opioid addiction opioid addiction

A pharmacist speaks with a customer at Walmart Neighborhood Market in Bentonville, Ark., in 2014. On Monday Walmart introduced a new set of guidelines for dispensing opioid medications. Sarah Bentham/AP hide caption

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Sarah Bentham/AP

Katiena Johnson stands with her daughter Destini, who was released from jail in August. Katiena and her husband, Roger, took care of their grandchildren while Destini was struggling through her addiction. Destini, 27, recently regained consciousness after suffering a dozen or so strokes as a result of her latest opioid overdose. Seth Herald for NPR hide caption

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Seth Herald for NPR

Hear Part 1

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Velva Poole works to reunite children with parents who have been grappling with substance use disorder. Mentoring the parents, she says, is a big part of the state-sponsored program's success. Lisa Gillespie/Louisville Public Media hide caption

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Lisa Gillespie/Louisville Public Media

Opioid Treatment Program Helps Keep Families Together

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Francisco Hidalgo prepares to receive a trigger point injection from Dr. Alexis LaPietra (right) at St. Joseph's University Medical Center in Paterson, N.J., while Dr. Tyler Manis observes. An alternative to opioids, the trigger point injection involves dry needling to stop pain from a muscle spasm and a shot of local anesthetic for the soreness from the needle. Hansi Lo Wang/NPR hide caption

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Hansi Lo Wang/NPR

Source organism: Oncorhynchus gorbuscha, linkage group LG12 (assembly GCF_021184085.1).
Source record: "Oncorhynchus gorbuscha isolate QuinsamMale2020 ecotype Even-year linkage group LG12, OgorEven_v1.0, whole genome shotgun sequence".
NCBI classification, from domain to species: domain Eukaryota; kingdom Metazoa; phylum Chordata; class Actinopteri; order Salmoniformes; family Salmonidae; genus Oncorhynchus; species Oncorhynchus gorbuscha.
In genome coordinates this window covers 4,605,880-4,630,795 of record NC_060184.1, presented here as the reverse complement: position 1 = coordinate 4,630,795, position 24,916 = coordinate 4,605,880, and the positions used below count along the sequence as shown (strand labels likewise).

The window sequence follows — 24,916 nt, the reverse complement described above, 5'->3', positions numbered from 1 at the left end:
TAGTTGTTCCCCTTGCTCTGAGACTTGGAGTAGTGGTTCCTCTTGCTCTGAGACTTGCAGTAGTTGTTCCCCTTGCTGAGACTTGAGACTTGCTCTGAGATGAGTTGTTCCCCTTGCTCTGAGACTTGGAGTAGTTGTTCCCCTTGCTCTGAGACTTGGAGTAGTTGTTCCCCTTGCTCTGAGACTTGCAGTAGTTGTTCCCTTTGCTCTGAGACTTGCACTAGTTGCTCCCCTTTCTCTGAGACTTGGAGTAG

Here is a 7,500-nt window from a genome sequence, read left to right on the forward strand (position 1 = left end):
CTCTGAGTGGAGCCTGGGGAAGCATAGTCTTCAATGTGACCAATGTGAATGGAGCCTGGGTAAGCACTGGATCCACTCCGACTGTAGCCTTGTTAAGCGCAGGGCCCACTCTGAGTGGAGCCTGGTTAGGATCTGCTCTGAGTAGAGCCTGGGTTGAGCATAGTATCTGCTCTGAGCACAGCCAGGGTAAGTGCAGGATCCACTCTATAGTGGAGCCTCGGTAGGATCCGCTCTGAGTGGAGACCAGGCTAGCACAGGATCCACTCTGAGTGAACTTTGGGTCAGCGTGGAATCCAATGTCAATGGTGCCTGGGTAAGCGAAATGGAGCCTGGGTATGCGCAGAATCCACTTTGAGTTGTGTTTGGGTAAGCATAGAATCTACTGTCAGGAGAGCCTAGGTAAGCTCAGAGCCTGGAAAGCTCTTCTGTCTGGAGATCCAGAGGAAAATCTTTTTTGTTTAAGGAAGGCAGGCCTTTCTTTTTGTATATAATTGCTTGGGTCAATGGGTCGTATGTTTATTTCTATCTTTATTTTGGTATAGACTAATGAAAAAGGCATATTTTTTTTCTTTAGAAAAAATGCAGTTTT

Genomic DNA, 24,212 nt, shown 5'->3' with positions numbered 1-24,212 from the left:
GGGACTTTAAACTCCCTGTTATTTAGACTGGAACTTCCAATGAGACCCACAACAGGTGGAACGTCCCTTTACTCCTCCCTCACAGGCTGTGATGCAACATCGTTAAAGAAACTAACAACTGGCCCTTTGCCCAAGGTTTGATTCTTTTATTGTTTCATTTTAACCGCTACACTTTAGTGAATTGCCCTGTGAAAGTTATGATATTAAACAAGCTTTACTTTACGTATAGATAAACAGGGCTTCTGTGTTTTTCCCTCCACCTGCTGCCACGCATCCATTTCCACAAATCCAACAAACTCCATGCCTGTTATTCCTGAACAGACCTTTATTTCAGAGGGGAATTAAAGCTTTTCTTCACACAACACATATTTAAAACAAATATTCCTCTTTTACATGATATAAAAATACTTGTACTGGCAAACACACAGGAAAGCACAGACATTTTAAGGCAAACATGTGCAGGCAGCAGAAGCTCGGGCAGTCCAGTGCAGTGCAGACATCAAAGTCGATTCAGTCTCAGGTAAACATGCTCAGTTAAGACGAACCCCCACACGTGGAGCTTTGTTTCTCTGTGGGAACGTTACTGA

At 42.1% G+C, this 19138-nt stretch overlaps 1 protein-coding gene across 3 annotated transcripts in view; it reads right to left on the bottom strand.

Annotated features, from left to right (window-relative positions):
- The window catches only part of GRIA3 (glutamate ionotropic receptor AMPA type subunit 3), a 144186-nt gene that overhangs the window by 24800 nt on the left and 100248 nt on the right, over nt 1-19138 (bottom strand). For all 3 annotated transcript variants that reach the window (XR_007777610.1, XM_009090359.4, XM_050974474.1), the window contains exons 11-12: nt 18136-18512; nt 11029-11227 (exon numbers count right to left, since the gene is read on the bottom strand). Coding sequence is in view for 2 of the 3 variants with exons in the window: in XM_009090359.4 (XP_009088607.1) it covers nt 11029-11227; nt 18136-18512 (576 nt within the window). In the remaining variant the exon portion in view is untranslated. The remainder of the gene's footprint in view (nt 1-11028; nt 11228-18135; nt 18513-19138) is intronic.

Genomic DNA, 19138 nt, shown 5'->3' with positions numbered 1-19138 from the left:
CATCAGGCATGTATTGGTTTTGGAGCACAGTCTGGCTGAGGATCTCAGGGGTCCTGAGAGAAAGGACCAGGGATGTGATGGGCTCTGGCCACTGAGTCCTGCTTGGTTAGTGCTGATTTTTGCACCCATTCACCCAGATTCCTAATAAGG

ER Reduces Opioid Use By More Than Half With Dry Needles, Laughing Gas

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A single company, Purdue Pharma, the maker of OxyContin, funneled $4.7 million to advocacy groups over the five-year period, according to the report. Toby Talbot/AP hide caption

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Toby Talbot/AP

On Wednesday Walmart began distributing a new solution to help customers dispose of leftover opioid prescriptions. But CDC says, just flush them down the toilet. Scott Olson/Getty Images hide caption

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Scott Olson/Getty Images

Proponents of medically supervised, indoor sites for opioid injection say such places would be much safer than tent encampments like this one — and could help people addicted to opioids transition into treatment and away from drug use. Natalie Piserchio for WHYY hide caption

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Natalie Piserchio for WHYY

Desperate Cities Consider 'Safe Injection' Sites For Opioid Users

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Terry Lilly, then 36, of Charleston, W.Va., almost a year ago when he was first interviewed by NPR's Sarah McCammon. Sarah McCammon/NPR hide caption

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Sarah McCammon/NPR

After Drug Treatment, Men In Recovery Work To Live A 'Normal Life'

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